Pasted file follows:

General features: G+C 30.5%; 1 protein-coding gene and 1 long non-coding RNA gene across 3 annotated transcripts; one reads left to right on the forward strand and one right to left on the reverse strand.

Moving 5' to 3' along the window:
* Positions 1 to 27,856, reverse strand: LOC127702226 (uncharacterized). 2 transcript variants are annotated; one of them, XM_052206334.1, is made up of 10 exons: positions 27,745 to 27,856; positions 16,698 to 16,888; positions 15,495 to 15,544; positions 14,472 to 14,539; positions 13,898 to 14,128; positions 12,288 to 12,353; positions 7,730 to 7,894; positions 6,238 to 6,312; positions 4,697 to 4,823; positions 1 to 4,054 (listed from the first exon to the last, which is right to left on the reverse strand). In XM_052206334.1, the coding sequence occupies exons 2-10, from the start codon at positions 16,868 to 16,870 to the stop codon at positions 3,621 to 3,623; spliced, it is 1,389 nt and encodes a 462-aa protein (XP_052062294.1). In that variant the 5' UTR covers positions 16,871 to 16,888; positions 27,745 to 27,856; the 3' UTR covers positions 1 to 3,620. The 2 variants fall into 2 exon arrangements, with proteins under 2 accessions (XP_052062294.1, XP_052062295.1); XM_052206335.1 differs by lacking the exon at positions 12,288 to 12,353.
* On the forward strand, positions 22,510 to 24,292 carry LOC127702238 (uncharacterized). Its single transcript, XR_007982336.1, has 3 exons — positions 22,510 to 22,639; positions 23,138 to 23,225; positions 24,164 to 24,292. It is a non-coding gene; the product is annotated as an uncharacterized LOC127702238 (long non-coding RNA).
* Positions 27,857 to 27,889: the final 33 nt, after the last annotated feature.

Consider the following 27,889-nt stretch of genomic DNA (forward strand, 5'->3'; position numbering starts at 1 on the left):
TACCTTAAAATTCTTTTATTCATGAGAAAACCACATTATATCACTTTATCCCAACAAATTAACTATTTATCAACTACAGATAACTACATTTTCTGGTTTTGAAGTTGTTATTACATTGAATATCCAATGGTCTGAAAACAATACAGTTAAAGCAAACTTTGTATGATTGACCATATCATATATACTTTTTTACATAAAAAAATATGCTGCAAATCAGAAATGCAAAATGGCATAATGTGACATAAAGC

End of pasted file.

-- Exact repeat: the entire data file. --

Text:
General features: G+C 30.5%; 1 protein-coding gene and 1 long non-coding RNA gene across 3 annotated transcripts; one reads left to right on the forward strand and one right to left on the reverse strand.

Moving 5' to 3' along the window:
* Positions 1 to 27,856, reverse strand: LOC127702226 (uncharacterized). 2 transcript variants are annotated; one of them, XM_052206334.1, is made up of 10 exons: positions 27,745 to 27,856; positions 16,698 to 16,888; positions 15,495 to 15,544; positions 14,472 to 14,539; positions 13,898 to 14,128; positions 12,288 to 12,353; positions 7,730 to 7,894; positions 6,238 to 6,312; positions 4,697 to 4,823; positions 1 to 4,054 (listed from the first exon to the last, which is right to left on the reverse strand). In XM_052206334.1, the coding sequence occupies exons 2-10, from the start codon at positions 16,868 to 16,870 to the stop codon at positions 3,621 to 3,623; spliced, it is 1,389 nt and encodes a 462-aa protein (XP_052062294.1). In that variant the 5' UTR covers positions 16,871 to 16,888; positions 27,745 to 27,856; the 3' UTR covers positions 1 to 3,620. The 2 variants fall into 2 exon arrangements, with proteins under 2 accessions (XP_052062294.1, XP_052062295.1); XM_052206335.1 differs by lacking the exon at positions 12,288 to 12,353.
* On the forward strand, positions 22,510 to 24,292 carry LOC127702238 (uncharacterized). Its single transcript, XR_007982336.1, has 3 exons — positions 22,510 to 22,639; positions 23,138 to 23,225; positions 24,164 to 24,292. It is a non-coding gene; the product is annotated as an uncharacterized LOC127702238 (long non-coding RNA).
* Positions 27,857 to 27,889: the final 33 nt, after the last annotated feature.

Consider the following 27,889-nt stretch of genomic DNA (forward strand, 5'->3'; position numbering starts at 1 on the left):
TACCTTAAAATTCTTTTATTCATGAGAAAACCACATTATATCACTTTATCCCAACAAATTAACTATTTATCAACTACAGATAACTACATTTTCTGGTTTTGAAGTTGTTATTACATTGAATATCCAATGGTCTGAAAACAATACAGTTAAAGCAAACTTTGTATGATTGACCATATCATATATACTTTTTTACATAAAAAAATATGCTGCAAATCAGAAATGCAAAATGGCATAATGTGACATAAAGC